Former Northwestern student Jaqueline Mahoney was found dead in Tigard, Ore., on Monday, Tigard police said. Mahoney, 23, was found in the Tigard Embassy Suites hotel, said Tigard Police Sgt. Jerry Bartolomucci. Josh Brechner (Weinberg ‘12), a friend of Mahoney, said Mahoney was working on becoming a comedian and was a very talented rapper. He said he last spoke to her a few months ago. Mahoney was enrolled in the School of Communication beginning Fall Quarter 2008, University Registrar Jaci Casazza said. She was last enrolled as a student in Summer Quarter 2012. Mahoney never graduated from NU and her enrollment was not consecutive. She returned for Winter Quarter 2012 after taking more than two years off. Brechner said Mahoney’s time off was due to a medical leave. Mahoney was living in Portland, Ore., at the time of her death, according to her Facebook page. Bartolomucci said Mahoney’s family has been notified.
University spokesman Bob Rowley did not have any additional information Tuesday evening. Brechner knew Mahoney through Boomshaka, a drum and dance ensemble, which she was a part of during her first year at NU. He called When it came her “extremely to further genuine and members of unselfish.” “Everyone Boomshaka was always down the stunned by how unique line, they an individual were always she was and compared to how remarkable and how her abilities and talented she her explosive was in what she applied energy herself to,” Josh Brechner, Brechner said. Weinberg ‘12 “She was very supportive, very excited by other people’s ideas and would love to suggest her ideas to help improve your ideas even though it could be on any topic at any time.” He added she was an energetic participant of Boomshaka. When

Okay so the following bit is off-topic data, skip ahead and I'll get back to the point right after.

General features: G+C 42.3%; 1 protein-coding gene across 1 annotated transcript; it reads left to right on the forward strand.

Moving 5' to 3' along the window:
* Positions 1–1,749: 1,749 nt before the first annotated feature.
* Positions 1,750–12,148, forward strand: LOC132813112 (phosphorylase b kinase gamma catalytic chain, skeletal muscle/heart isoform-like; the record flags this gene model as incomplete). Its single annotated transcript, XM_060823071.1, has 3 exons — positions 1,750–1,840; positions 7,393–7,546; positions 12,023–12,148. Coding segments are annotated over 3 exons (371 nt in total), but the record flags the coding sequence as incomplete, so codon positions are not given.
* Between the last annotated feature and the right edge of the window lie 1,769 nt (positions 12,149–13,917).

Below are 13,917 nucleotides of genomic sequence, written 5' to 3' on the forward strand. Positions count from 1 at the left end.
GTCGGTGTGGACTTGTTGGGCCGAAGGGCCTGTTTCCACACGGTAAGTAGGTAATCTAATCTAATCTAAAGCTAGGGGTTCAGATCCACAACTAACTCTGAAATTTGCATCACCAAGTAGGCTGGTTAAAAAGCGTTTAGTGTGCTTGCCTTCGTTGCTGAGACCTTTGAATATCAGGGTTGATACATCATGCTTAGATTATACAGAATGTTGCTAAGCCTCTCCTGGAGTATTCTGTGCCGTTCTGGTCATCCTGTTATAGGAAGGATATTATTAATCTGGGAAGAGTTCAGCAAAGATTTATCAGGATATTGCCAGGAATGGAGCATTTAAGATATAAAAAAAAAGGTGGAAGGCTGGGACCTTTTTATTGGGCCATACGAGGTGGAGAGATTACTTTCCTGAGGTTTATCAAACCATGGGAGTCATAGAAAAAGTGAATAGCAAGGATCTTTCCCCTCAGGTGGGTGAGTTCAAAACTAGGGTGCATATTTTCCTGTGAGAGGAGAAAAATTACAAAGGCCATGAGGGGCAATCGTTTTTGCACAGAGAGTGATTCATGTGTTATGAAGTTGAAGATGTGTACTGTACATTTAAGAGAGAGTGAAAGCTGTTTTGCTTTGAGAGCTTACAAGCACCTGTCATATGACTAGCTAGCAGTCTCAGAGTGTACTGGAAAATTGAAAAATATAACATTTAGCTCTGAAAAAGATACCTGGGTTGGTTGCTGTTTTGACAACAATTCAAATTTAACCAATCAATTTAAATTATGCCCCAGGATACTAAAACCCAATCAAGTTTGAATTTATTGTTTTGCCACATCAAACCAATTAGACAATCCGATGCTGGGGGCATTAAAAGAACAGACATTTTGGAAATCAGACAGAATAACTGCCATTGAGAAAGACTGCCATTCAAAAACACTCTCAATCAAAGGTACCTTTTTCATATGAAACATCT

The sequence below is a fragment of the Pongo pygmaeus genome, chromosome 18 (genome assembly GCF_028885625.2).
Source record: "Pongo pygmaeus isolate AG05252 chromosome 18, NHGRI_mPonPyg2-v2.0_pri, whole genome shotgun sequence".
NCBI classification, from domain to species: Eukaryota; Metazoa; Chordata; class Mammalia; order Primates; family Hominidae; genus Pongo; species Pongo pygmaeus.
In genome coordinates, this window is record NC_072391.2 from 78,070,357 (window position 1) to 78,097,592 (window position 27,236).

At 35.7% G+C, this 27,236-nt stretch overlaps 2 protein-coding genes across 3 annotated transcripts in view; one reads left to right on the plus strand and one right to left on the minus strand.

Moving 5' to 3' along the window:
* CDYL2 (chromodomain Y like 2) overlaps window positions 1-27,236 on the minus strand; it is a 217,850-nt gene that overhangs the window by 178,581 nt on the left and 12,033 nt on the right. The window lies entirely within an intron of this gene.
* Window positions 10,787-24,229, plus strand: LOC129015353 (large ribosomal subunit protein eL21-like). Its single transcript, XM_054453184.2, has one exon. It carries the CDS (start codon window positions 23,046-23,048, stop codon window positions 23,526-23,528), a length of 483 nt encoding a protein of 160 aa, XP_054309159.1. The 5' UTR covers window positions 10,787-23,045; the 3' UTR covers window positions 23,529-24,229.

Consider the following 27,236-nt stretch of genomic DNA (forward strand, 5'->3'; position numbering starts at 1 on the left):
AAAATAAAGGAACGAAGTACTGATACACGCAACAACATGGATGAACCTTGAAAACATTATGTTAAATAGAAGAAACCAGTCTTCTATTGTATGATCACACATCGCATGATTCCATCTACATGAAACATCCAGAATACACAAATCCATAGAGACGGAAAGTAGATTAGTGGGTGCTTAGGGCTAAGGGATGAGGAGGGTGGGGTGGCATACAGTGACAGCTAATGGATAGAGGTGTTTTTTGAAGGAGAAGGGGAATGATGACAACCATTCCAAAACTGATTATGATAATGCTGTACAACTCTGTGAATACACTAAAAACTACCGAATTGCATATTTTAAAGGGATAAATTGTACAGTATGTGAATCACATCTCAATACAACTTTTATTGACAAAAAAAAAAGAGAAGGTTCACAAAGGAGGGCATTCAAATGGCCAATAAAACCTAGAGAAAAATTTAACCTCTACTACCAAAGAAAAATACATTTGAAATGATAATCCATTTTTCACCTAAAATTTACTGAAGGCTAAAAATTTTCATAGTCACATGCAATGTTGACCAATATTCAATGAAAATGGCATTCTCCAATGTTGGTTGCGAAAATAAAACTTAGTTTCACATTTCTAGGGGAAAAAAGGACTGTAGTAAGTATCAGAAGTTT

» See MAHonEY, page 6
INSIDE Around Town 2 | On Campus 3 | Opinion 4 | Classiﬁeds & Puzzles 5 | Sports 8
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FOR THE CHILDREN The finalists and winner of the Richard and Katherine Art Youth Award with director Seth Green at Y.O.U.â€™s 43rd annual benefit. Y.O.U. serves more than 1,000 youth in the area.
with the Y.O.U.ng Filmmakers group that received national recognition for an anti-violence video called â€œThe Ripple Effect.â€? The group of filmmakers, which was awarded with the national
Jefferson Awardsâ€™ Youth Service Challenge prize, is part of Y.O.U.â€™s CONNECT program.
offenses. The man, a felon, received a $50,000 bond in court Tuesday. He is scheduled to appear court on March 24.
stolen from an apartment in the 100 block of Ashland Avenue, Evanston Police Cmdr. Jay Parrott said. The owner of the apartment, a 54-year-old woman, said an unknown person forced entry through the rear door. Police said an evidence team was sent to the scene in order to help determine who may have burglarized the home.
â€” Bailey Williams
Police Blotter Police arrest city man in connection with possession of stolen firearm
Police arrested an Evanston man Sunday night after finding a stolen, unlicensed firearm in his vehicle. While conducting a traffic stop in the 1100 block of Dodge Avenue at about 9:30 p.m., police found a loaded revolver in the car which had been reported stolen from Chicago. Police then arrested the 31-year-old Evanston resident in connection with multiple weapons
Solar-powered hot water systems for sale to residents See story on page 6
The Daily Northwestern
Benefit raises more than $250K for elementary school programs